WDM at the Basin Level

The following are examples of projects, organisations and partnerships have put in place to support water demand management at the basin level.


Managing Water for African Cities (completed by 2015)

The United Nations has recognised that many African cities urgently need to develop and implement effective water conservation/water demand management strategies in order to use limited water resources more effectively. A collaborative project was launched by the UN Centre for Human Settlements (UN-Habitat) and the UN Environment Programme (UNEP) within the framework of the UN’s Special Initiative on Africa. The project promotes policies and programmes for integrated urban water management for several African cities and prioritises the development and implementation of Water Demand Management programmes and measures (Sandstrom and Singh 2004).

Gaborone Dam, Botswana. Source: Vogel 2005


Southern Africa Development Community (SADC) Water Division

The SADC member states have adopted Integrated Water Resources Management (IWRM) as the regional approach to support sustainable water resource management. The mid-term review of the SADC Regional Strategic Action Plan 2 made a series of recommendations that included the need for Regional Water Resource Development Planning. Included in this recommendation is the need to focus efforts on regional development planning mechanisms for the distribution of water within and across catchment boundaries covering the entire region, with an emphasis on international river basins (SADC 2005). These planning initiatives are to include measure to assess and address quantity, quality and demand issues. The RSAP-2 also recognises the link between the alleviation of poverty and water demand management, driven by the need to accommodate the water demands of multiple levels of economy (SADC 2005).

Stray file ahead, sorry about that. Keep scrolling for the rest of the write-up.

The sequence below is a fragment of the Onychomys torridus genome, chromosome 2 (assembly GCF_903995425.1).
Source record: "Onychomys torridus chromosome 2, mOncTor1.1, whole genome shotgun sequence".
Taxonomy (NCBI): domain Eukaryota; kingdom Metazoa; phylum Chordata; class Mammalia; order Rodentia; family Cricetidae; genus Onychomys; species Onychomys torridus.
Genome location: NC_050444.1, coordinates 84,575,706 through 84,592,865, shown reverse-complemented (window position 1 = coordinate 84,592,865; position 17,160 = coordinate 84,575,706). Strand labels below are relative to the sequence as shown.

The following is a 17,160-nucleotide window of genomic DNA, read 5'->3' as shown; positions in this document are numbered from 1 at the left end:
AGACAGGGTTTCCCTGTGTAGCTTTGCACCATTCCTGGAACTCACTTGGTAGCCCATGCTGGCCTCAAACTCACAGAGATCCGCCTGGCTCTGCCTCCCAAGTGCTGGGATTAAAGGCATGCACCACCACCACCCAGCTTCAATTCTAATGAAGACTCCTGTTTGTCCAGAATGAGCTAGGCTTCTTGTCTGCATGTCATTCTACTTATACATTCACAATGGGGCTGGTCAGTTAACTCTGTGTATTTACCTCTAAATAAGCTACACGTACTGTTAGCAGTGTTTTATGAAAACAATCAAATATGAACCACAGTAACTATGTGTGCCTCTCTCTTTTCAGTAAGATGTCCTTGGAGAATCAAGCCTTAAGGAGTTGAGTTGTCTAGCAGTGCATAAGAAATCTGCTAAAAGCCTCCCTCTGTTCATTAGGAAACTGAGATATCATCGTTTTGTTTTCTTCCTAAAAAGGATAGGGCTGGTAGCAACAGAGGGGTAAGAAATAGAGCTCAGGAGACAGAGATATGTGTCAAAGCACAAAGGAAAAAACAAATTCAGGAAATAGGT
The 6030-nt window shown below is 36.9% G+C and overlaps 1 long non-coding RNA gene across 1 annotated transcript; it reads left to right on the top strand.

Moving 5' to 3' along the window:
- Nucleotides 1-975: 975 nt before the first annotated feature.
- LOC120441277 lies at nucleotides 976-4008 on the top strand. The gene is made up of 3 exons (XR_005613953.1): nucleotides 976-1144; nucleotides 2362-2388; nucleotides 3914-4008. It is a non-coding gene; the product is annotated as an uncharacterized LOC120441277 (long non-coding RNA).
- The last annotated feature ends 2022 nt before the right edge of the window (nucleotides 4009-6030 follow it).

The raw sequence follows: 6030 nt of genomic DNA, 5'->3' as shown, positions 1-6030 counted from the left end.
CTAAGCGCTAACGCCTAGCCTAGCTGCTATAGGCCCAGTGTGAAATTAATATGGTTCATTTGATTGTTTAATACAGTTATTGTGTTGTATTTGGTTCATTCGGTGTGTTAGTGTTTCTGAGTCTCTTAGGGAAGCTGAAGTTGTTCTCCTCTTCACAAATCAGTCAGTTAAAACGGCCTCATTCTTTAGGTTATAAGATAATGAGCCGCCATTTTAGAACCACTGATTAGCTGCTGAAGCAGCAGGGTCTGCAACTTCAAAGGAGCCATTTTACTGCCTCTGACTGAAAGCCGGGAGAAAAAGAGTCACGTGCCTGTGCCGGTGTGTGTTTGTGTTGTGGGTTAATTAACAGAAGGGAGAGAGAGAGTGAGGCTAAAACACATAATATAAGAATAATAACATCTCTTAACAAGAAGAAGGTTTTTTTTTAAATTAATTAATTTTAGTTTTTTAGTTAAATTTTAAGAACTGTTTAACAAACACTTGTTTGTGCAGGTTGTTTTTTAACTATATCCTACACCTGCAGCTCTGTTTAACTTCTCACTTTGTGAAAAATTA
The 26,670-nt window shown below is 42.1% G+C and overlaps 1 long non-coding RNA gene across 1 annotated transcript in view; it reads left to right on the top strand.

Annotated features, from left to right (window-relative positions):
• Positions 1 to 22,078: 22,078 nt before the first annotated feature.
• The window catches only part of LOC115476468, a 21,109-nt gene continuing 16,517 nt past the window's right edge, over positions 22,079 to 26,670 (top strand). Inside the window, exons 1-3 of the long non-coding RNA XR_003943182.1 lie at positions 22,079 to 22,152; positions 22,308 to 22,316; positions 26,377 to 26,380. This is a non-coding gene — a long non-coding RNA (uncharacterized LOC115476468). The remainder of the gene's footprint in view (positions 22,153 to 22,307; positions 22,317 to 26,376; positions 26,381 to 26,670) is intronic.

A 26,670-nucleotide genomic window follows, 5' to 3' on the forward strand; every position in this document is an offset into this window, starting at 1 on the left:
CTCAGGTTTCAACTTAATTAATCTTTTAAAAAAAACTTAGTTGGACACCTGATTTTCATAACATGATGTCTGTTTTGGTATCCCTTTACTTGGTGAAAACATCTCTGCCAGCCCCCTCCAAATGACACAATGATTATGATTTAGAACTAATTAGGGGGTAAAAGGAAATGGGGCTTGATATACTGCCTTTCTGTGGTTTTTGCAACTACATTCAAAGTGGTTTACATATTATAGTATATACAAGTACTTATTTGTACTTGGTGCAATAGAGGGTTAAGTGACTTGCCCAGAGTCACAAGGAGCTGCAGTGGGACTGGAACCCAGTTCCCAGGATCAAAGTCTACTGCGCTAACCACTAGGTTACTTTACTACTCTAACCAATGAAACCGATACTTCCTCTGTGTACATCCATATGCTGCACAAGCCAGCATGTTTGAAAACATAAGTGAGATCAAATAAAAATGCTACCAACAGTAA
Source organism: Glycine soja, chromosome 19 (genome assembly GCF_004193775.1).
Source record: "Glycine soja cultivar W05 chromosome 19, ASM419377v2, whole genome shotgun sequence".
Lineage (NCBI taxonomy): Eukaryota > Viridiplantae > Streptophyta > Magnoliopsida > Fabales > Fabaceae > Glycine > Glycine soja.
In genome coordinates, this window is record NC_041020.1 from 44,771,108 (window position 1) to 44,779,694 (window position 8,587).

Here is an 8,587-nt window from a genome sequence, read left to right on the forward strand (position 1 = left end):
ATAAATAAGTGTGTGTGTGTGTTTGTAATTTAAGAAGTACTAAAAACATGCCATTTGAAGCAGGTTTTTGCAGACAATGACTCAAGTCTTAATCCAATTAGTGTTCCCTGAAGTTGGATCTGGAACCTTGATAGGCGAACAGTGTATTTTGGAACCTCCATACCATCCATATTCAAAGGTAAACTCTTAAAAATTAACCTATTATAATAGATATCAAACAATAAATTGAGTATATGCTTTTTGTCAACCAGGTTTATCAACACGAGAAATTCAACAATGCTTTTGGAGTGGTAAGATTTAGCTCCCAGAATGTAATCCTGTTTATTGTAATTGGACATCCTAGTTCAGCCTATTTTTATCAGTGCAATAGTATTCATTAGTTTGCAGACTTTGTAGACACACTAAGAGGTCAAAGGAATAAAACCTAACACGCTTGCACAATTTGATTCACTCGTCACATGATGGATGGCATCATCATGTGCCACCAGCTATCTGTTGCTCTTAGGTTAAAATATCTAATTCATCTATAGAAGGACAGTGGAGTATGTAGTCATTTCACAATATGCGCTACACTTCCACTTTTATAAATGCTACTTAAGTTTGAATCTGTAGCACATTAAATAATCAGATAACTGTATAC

Water Demand Management in Southern Africa Programme

The Swedish International Development Co-operation Agency (Sida) funded project on Water Demand Management in Southern Africa began in 1997 with Phase I, developing into Phase II in 2000 (completed in 2004). Phase III of the WDM Programme is being hosted and implemented by the Development Bank of Southern Africa (DBSA) and continues to be funded by Sida. The overall development objective of the programme is "to entrench a WDM culture in SADC that contributes to its goals of regional integration and poverty alleviation through pro-poor, efficient and sustainable utilisation of water in the SADC region". To learn more about this programme visit the website (www.wdm-in-sadc.net).

At the national level, ongoing discussions between the DBSA and the Department of Water and Environmental Affairs of South Africa are moving towards implementing a nationwide WDM Programme.


The Global Water Partnership

"The vision of the Global Water Partnership is for a water-secure world. [Their] mission is to support the sustainable development and management of water resources at all levels."

The Global Water Partnership for southern Africa (GWP-SA) aims to promote Integrated Water Resource Management in southern Africa through the exchange of information and experiences. The GWP is a worldwide network of partners that develops and implements programmes in order to bridge gaps in knowledge (GWP-SA 2010). To learn more about the GWP visit its website (www.gwp.org).

Current ongoing initiatives.

LIMCOM's current ongoing interventions being undertaken